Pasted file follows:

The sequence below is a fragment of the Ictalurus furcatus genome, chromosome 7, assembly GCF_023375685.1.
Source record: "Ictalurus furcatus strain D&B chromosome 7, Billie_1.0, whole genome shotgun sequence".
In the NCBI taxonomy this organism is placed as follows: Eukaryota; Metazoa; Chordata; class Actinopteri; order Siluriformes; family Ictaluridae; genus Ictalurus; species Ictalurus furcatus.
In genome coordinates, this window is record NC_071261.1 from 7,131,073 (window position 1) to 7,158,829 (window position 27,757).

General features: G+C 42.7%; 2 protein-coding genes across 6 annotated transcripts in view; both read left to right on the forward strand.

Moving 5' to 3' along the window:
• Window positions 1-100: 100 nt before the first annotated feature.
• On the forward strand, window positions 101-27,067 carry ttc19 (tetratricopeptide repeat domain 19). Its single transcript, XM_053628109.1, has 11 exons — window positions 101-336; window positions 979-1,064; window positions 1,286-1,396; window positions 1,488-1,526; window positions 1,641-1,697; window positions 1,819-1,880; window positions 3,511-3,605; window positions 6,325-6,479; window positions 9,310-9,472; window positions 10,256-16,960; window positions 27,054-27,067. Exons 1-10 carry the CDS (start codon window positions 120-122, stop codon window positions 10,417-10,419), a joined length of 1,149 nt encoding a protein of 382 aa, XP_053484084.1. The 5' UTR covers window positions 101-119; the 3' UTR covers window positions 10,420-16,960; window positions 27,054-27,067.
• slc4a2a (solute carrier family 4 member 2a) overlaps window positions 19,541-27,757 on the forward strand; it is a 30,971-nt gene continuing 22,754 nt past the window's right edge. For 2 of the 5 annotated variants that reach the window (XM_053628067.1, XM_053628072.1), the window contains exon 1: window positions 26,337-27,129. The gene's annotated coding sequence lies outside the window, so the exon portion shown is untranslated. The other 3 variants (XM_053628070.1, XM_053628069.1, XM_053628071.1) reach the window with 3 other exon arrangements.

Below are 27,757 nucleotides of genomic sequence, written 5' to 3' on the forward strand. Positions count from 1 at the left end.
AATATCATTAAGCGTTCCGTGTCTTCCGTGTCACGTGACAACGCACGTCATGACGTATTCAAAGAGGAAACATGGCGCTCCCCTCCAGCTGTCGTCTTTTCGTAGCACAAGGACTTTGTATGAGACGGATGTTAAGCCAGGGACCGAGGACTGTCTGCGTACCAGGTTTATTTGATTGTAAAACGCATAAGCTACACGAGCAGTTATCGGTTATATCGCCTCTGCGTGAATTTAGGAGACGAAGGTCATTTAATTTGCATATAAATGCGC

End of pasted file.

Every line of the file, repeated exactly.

The sequence below is a fragment of the Ictalurus furcatus genome, chromosome 7, assembly GCF_023375685.1.
Source record: "Ictalurus furcatus strain D&B chromosome 7, Billie_1.0, whole genome shotgun sequence".
In the NCBI taxonomy this organism is placed as follows: Eukaryota; Metazoa; Chordata; class Actinopteri; order Siluriformes; family Ictaluridae; genus Ictalurus; species Ictalurus furcatus.
In genome coordinates, this window is record NC_071261.1 from 7,131,073 (window position 1) to 7,158,829 (window position 27,757).

General features: G+C 42.7%; 2 protein-coding genes across 6 annotated transcripts in view; both read left to right on the forward strand.

Moving 5' to 3' along the window:
• Window positions 1-100: 100 nt before the first annotated feature.
• On the forward strand, window positions 101-27,067 carry ttc19 (tetratricopeptide repeat domain 19). Its single transcript, XM_053628109.1, has 11 exons — window positions 101-336; window positions 979-1,064; window positions 1,286-1,396; window positions 1,488-1,526; window positions 1,641-1,697; window positions 1,819-1,880; window positions 3,511-3,605; window positions 6,325-6,479; window positions 9,310-9,472; window positions 10,256-16,960; window positions 27,054-27,067. Exons 1-10 carry the CDS (start codon window positions 120-122, stop codon window positions 10,417-10,419), a joined length of 1,149 nt encoding a protein of 382 aa, XP_053484084.1. The 5' UTR covers window positions 101-119; the 3' UTR covers window positions 10,420-16,960; window positions 27,054-27,067.
• slc4a2a (solute carrier family 4 member 2a) overlaps window positions 19,541-27,757 on the forward strand; it is a 30,971-nt gene continuing 22,754 nt past the window's right edge. For 2 of the 5 annotated variants that reach the window (XM_053628067.1, XM_053628072.1), the window contains exon 1: window positions 26,337-27,129. The gene's annotated coding sequence lies outside the window, so the exon portion shown is untranslated. The other 3 variants (XM_053628070.1, XM_053628069.1, XM_053628071.1) reach the window with 3 other exon arrangements.

Below are 27,757 nucleotides of genomic sequence, written 5' to 3' on the forward strand. Positions count from 1 at the left end.
AATATCATTAAGCGTTCCGTGTCTTCCGTGTCACGTGACAACGCACGTCATGACGTATTCAAAGAGGAAACATGGCGCTCCCCTCCAGCTGTCGTCTTTTCGTAGCACAAGGACTTTGTATGAGACGGATGTTAAGCCAGGGACCGAGGACTGTCTGCGTACCAGGTTTATTTGATTGTAAAACGCATAAGCTACACGAGCAGTTATCGGTTATATCGCCTCTGCGTGAATTTAGGAGACGAAGGTCATTTAATTTGCATATAAATGCGC